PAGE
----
An occlusion, or blockage, of the coronary arteries may cause a myocardial infarction, commonly known as a coronary heart attack. Such an infarction will result if the blockage produces sufficient hypoxia, that is, lack of oxygen, of the myocardium to cause necrosis, or death, of myocardium cells.

The sequence of heart activity characterizing the pumping of blood by the heart is known as the cardiac cycle, and classically is divided into four phases. These phases are the filling, isovolumic contraction, ejection, and relaxation. Both the left and right sides of the heart function with this four-phase sequence, although not synchronously. A myocardial infarction is by-and-large a left side malady. Hence, the left side of the heart is of principal interest to an understanding of this invention, and accordingly the four phases of the cardiac cycle are considered only with reference to the left side. However, it will be understood that the right side operates similarly.

Left Ventricle Filling Phase (mitral valve open; aortic valve closed) After relaxation of the left ventricle, the pressure of the oxygenated blood in the left atrium exceeds that in the left ventricle, permitting the mitral valve interconnecting them to open. This initiates rapid filling of the left ventricle with oxygenated blood. The filling becomes less rapid as left ventricular pressure rises due to increased elasticity of the left ventricular myocardium. Near the end of this period of slow filling, the left atrium contracts, topping-off" the filling of the left ventricle with oxygenated blood. This filling phase ends abruptly upon initial contraction of the left ventricle, which causes the pressure in the left ventricle to exceed the pressure in the left atrium. When this occurs the mitral valve between the left atrium and left ventricle closes.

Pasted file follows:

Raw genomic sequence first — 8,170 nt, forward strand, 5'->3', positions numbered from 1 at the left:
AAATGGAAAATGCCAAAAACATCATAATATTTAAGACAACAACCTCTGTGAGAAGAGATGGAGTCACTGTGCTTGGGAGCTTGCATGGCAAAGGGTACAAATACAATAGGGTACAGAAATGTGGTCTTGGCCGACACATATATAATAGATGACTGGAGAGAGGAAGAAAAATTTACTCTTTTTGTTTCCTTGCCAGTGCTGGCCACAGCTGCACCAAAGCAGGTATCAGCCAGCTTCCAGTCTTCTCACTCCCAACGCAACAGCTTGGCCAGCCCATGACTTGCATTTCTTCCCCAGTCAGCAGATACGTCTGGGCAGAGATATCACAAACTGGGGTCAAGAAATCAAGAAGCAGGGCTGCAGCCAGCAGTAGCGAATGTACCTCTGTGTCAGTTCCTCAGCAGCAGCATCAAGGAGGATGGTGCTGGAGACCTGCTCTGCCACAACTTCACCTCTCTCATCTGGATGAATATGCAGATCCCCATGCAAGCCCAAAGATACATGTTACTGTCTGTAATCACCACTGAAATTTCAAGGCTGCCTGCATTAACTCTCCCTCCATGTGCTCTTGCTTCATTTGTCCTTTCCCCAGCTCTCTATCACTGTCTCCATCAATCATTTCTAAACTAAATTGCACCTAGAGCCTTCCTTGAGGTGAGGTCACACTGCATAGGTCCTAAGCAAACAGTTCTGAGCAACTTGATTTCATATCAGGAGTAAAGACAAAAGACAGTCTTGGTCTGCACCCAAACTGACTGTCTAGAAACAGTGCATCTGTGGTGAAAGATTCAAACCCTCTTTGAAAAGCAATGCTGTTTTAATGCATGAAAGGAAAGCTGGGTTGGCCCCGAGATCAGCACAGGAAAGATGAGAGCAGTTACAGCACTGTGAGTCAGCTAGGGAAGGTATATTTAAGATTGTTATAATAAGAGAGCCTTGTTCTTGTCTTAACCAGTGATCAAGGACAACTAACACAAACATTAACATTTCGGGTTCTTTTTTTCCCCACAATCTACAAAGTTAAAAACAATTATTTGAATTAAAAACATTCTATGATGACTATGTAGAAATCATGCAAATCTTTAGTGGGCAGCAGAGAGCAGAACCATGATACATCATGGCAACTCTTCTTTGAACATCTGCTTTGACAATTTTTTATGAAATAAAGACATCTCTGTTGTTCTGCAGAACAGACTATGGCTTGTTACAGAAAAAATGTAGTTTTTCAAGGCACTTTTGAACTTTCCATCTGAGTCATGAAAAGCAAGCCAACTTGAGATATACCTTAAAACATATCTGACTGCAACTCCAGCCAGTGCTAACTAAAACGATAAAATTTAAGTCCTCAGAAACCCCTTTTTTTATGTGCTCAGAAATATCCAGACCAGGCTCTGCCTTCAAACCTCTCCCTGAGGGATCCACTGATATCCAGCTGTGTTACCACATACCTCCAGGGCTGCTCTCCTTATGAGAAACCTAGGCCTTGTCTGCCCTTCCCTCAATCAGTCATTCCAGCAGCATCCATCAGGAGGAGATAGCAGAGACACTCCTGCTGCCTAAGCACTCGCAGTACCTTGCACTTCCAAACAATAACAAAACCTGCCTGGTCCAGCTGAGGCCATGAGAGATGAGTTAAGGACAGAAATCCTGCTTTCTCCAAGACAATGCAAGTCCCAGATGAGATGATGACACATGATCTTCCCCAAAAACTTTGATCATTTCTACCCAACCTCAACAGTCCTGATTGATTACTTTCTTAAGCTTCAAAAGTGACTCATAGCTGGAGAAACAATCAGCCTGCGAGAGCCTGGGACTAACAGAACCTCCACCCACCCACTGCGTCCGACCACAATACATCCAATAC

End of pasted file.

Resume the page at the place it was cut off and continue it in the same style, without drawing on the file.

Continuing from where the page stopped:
Left Ventricular Isovolumic Contraction Phase (mitral and aortic valves closed) At the beginning of this phase the left ventricle is a closed chamber since both the mitral and aortic valves are closed. Throughout this phase the myocardium is contracting, increasing ventricular wall tension, and in turn increasing intraventricular pressure until it slightly exceeds the pressure in the aorta.